Since Donald Trump captured the Republican nomination four years ago, mainstream media across the political spectrum have warned us about the rise of “populism.” The standard narrative goes something like this: those on the political extremes — especially the far-right but also the far-left—are rapidly gaining ground and subverting liberal democracy across the globe, ushering in a new age of authoritarianism.
“What is spreading today is repressive kleptocracy, led by rulers motivated by greed rather than by the deranged idealism of Hitler or Stalin or Mao,” explained former George W. Bush speechwriter turned #Resistance leader David Frum in 2017. “Such rulers rely less on terror and more on rule-twisting, the manipulation of information, and the co-optation of elites.”
When it comes to right-wing nationalists like Trump and others — Hungary’s Viktor Orban, Brazil’s Jair Bolsonaro and Italy’s Matteo Salvini, to name just a few — this critique has largely proved correct. Trump’s authoritarian impulses are undeniable, and he has expressed his fundamental disdain for democratic norms, the free press and the rule of law on an almost daily basis. The former game show host has done extraordinary damage to America’s already deeply flawed institutions, and there’s no telling how much more he would do with another four years in office.
Whatever truth there is to this argument, however, there has always been something deeply disingenuous about veteran neoconservatives and neoliberals positioning themselves as defenders of democracy. Some of the loudest critics of this “new authoritarianism” were devoted supporters of Bush II, who was arguably an even more effective demagogue than Trump. Along with Frum, Bill Kristol, Thomas Friedman, Jennifer Rubin, Max Boot and Jonathan Chait all supported the Iraq War and an unprecedented expansion of executive power. President Obama, of course, consolidated and strengthened that power by broadening the surveillance state that is now under Trump’s control. None of the aforementioned pundits felt compelled to speak up about these developments before 2017.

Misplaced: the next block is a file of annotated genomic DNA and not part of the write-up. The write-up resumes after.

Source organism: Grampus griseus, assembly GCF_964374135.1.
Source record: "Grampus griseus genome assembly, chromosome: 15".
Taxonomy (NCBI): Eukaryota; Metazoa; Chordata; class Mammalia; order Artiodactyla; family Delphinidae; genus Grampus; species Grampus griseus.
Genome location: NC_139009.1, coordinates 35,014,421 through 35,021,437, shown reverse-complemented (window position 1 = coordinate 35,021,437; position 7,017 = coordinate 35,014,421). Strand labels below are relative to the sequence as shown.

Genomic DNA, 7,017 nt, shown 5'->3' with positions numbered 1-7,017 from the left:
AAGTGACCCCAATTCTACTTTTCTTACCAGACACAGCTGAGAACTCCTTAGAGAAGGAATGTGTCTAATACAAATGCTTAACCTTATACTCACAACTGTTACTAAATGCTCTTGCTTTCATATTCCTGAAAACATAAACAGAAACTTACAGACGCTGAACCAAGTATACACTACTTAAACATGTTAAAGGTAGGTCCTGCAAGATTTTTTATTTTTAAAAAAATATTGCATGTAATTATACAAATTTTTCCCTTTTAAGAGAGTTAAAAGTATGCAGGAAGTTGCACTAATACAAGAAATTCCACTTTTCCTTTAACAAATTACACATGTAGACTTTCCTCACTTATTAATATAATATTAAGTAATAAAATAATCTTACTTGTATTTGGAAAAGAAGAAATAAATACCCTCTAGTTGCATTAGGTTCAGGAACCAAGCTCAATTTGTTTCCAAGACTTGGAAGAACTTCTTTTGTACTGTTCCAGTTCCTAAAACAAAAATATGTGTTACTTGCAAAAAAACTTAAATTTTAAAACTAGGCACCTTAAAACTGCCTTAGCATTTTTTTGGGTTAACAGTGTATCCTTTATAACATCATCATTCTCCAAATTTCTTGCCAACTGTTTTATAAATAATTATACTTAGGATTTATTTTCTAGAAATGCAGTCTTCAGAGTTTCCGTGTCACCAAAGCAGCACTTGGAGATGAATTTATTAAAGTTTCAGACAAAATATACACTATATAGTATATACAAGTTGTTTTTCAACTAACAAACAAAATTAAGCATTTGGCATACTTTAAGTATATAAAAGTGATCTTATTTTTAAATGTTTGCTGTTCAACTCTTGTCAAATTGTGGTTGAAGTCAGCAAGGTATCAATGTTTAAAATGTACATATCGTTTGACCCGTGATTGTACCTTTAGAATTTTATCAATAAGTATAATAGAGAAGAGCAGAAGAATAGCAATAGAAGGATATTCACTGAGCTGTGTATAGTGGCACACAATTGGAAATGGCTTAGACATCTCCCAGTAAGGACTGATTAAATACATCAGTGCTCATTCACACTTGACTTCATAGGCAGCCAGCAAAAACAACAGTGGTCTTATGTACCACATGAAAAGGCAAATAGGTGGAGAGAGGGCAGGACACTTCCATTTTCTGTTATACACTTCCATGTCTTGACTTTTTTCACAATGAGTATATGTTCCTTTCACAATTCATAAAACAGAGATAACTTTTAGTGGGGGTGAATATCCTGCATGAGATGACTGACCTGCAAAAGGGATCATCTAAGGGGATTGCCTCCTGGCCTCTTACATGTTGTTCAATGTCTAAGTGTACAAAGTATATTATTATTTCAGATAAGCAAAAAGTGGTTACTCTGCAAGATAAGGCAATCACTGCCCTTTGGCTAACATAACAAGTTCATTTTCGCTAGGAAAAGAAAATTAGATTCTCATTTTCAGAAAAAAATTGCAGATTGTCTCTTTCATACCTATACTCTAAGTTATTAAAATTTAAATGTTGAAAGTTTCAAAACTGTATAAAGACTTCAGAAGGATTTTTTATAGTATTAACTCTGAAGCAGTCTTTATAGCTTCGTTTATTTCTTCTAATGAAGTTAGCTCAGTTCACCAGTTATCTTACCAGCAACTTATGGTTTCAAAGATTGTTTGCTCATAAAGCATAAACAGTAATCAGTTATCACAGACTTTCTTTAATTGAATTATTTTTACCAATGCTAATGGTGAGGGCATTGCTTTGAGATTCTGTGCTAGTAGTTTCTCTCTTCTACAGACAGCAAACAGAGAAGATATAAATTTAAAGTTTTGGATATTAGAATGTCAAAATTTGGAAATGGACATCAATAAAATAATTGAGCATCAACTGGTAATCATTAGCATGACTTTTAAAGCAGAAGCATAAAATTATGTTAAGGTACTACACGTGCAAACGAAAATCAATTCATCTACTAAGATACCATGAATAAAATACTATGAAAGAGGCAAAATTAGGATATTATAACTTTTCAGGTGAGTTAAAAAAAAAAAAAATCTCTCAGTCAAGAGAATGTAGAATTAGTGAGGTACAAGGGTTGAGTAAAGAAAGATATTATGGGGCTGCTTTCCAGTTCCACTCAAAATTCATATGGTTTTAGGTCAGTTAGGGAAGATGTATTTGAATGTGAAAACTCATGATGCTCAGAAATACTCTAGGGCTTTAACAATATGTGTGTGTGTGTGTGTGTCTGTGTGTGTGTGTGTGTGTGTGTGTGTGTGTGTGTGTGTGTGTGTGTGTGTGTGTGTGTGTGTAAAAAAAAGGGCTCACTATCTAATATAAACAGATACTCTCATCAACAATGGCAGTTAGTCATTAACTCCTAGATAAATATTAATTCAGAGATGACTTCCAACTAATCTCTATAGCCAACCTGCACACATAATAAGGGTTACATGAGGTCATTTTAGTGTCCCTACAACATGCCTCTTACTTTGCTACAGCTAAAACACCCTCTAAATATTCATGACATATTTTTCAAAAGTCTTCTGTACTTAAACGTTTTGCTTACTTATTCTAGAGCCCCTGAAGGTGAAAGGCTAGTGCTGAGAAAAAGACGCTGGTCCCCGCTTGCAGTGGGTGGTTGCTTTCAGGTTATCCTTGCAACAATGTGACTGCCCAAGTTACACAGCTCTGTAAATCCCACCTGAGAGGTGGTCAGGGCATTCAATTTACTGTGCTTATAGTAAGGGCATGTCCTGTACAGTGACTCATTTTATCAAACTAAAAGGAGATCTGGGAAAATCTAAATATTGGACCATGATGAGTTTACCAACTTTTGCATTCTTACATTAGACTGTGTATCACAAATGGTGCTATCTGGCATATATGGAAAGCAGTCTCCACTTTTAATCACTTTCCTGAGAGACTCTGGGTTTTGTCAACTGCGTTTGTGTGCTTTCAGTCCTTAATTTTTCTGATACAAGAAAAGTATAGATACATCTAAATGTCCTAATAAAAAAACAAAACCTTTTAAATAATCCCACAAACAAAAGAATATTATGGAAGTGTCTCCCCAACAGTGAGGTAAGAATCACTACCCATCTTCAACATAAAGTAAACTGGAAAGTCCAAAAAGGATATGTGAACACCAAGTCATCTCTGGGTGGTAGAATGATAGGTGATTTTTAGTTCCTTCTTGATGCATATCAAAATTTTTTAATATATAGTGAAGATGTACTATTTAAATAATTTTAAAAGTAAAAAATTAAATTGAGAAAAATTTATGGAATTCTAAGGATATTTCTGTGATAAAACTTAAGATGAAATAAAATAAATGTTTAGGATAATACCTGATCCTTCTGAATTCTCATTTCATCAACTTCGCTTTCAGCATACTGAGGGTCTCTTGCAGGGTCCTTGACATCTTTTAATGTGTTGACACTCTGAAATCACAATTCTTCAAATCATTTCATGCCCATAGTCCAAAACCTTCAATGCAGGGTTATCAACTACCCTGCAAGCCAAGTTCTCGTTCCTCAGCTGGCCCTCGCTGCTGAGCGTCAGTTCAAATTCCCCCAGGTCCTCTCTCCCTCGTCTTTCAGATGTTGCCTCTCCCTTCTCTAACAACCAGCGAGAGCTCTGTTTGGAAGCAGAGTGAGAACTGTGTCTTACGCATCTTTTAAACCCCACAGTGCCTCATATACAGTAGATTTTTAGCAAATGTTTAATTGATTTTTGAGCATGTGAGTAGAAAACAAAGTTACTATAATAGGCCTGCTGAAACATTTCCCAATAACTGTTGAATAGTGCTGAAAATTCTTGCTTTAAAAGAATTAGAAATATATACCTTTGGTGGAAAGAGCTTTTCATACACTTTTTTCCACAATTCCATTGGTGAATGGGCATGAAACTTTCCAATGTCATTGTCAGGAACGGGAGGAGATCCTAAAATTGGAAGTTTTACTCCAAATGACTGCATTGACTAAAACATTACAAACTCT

It’s not so much Trump’s authoritarianism that centrists object to then but the crude and impudent manner of its implementation. Three years after his election, they still regard him as a kind of aberration. Never has this been clearer than in the mainstream media’s recent embrace of Michael Bloomberg. With former vice president Joe Biden’s campaign in a death spiral, the former mayor of New York City has emerged as an appealing alternative for establishment types who despise Trump but cannot bear the thought of supporting a genuine social democrat like Vermont Sen. Bernie Sanders.
The irony is that Bloomberg fits perfectly into Frum’s definition of authoritarianism, which he argues is built on “rule-twisting, the manipulation of information, and the co-optation of elites.” Not only does the billionaire own a media outlet that bears his name, but as his purchased endorsements make clear, he’s all too willing to subvert our political system for his personal gain. Indeed, he has staked his entire candidacy on his ability to do just that.
Bloomberg is notorious for disregarding rules and norms, infamously strong-arming New York’s City Council to overturn the mayorship’s term limits so that he could run for a third term. “Rules, in the Bloombergian universe, only apply to people with less than ten zeros in their net worth,” observed Joel Kotkin in The Daily Beast last month, adding that he is a “far more successful billionaire with the smarts, motivation and elitist mentality not only to propose but actually carry out his own deeply authoritarian vision should he be elected president.”
As mayor of New York City, Bloomberg governed as an authoritarian, from his draconian and racist stop-and-frisk policy to his heavy-handed crackdown on Occupy Wall Street. “I have my own army in the NYPD, which is the seventh biggest army in the world,” Bloomberg once bragged. While evicting Occupy protesters from Zuccotti Park in 2011, he even made sure to prevent journalists from documenting police brutality, closing airspace in lower Manhattan to block any possible aerial footage.